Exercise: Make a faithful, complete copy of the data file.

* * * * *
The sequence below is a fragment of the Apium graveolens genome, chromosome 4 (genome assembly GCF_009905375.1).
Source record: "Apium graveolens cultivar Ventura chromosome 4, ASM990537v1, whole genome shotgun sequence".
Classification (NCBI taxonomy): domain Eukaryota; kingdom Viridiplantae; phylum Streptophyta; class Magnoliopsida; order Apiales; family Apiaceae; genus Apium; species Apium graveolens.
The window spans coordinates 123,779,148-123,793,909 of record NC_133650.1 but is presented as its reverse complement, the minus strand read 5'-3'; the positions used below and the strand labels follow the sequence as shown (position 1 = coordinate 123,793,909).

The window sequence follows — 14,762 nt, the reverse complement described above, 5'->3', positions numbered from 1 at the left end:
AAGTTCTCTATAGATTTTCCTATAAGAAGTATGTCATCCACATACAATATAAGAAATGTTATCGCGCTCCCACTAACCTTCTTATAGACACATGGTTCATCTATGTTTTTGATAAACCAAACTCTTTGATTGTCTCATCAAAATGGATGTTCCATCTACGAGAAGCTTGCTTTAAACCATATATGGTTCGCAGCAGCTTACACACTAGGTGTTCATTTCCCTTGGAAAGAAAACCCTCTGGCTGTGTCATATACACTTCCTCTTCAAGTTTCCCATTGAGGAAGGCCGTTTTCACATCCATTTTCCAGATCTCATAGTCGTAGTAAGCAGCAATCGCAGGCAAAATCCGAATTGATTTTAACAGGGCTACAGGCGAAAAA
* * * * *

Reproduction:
The sequence below is a fragment of the Apium graveolens genome, chromosome 4 (genome assembly GCF_009905375.1).
Source record: "Apium graveolens cultivar Ventura chromosome 4, ASM990537v1, whole genome shotgun sequence".
Classification (NCBI taxonomy): domain Eukaryota; kingdom Viridiplantae; phylum Streptophyta; class Magnoliopsida; order Apiales; family Apiaceae; genus Apium; species Apium graveolens.
The window spans coordinates 123,779,148-123,793,909 of record NC_133650.1 but is presented as its reverse complement, the minus strand read 5'-3'; the positions used below and the strand labels follow the sequence as shown (position 1 = coordinate 123,793,909).

The window sequence follows — 14,762 nt, the reverse complement described above, 5'->3', positions numbered from 1 at the left end:
AAGTTCTCTATAGATTTTCCTATAAGAAGTATGTCATCCACATACAATATAAGAAATGTTATCGCGCTCCCACTAACCTTCTTATAGACACATGGTTCATCTATGTTTTTGATAAACCAAACTCTTTGATTGTCTCATCAAAATGGATGTTCCATCTACGAGAAGCTTGCTTTAAACCATATATGGTTCGCAGCAGCTTACACACTAGGTGTTCATTTCCCTTGGAAAGAAAACCCTCTGGCTGTGTCATATACACTTCCTCTTCAAGTTTCCCATTGAGGAAGGCCGTTTTCACATCCATTTTCCAGATCTCATAGTCGTAGTAAGCAGCAATCGCAGGCAAAATCCGAATTGATTTTAACAGGGCTACAGGCGAAAAA